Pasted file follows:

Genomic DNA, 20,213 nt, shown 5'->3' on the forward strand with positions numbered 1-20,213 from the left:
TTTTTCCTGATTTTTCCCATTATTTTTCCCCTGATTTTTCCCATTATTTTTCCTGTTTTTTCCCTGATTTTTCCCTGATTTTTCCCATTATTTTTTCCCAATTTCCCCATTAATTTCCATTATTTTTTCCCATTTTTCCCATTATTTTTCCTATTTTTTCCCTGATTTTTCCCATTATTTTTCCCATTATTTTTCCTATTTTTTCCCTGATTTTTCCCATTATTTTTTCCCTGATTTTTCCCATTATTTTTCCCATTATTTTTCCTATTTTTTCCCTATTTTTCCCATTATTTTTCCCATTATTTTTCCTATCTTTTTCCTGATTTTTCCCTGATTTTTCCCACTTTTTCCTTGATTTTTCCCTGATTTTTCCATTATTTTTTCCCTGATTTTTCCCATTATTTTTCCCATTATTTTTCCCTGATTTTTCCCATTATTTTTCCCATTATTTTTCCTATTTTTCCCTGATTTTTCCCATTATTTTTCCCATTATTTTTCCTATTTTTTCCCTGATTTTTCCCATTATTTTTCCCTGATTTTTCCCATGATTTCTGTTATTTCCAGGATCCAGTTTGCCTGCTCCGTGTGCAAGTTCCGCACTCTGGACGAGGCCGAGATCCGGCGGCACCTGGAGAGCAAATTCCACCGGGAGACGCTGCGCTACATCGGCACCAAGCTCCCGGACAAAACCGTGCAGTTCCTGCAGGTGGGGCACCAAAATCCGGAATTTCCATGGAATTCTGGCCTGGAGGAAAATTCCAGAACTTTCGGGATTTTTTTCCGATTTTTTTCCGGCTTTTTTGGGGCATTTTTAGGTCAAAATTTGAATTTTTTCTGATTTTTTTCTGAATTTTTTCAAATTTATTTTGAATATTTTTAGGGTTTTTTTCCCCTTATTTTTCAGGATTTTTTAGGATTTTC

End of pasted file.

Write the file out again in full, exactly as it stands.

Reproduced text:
Genomic DNA, 20,213 nt, shown 5'->3' on the forward strand with positions numbered 1-20,213 from the left:
TTTTTCCTGATTTTTCCCATTATTTTTCCCCTGATTTTTCCCATTATTTTTCCTGTTTTTTCCCTGATTTTTCCCTGATTTTTCCCATTATTTTTTCCCAATTTCCCCATTAATTTCCATTATTTTTTCCCATTTTTCCCATTATTTTTCCTATTTTTTCCCTGATTTTTCCCATTATTTTTCCCATTATTTTTCCTATTTTTTCCCTGATTTTTCCCATTATTTTTTCCCTGATTTTTCCCATTATTTTTCCCATTATTTTTCCTATTTTTTCCCTATTTTTCCCATTATTTTTCCCATTATTTTTCCTATCTTTTTCCTGATTTTTCCCTGATTTTTCCCACTTTTTCCTTGATTTTTCCCTGATTTTTCCATTATTTTTTCCCTGATTTTTCCCATTATTTTTCCCATTATTTTTCCCTGATTTTTCCCATTATTTTTCCCATTATTTTTCCTATTTTTCCCTGATTTTTCCCATTATTTTTCCCATTATTTTTCCTATTTTTTCCCTGATTTTTCCCATTATTTTTCCCTGATTTTTCCCATGATTTCTGTTATTTCCAGGATCCAGTTTGCCTGCTCCGTGTGCAAGTTCCGCACTCTGGACGAGGCCGAGATCCGGCGGCACCTGGAGAGCAAATTCCACCGGGAGACGCTGCGCTACATCGGCACCAAGCTCCCGGACAAAACCGTGCAGTTCCTGCAGGTGGGGCACCAAAATCCGGAATTTCCATGGAATTCTGGCCTGGAGGAAAATTCCAGAACTTTCGGGATTTTTTTCCGATTTTTTTCCGGCTTTTTTGGGGCATTTTTAGGTCAAAATTTGAATTTTTTCTGATTTTTTTCTGAATTTTTTCAAATTTATTTTGAATATTTTTAGGGTTTTTTTCCCCTTATTTTTCAGGATTTTTTAGGATTTTC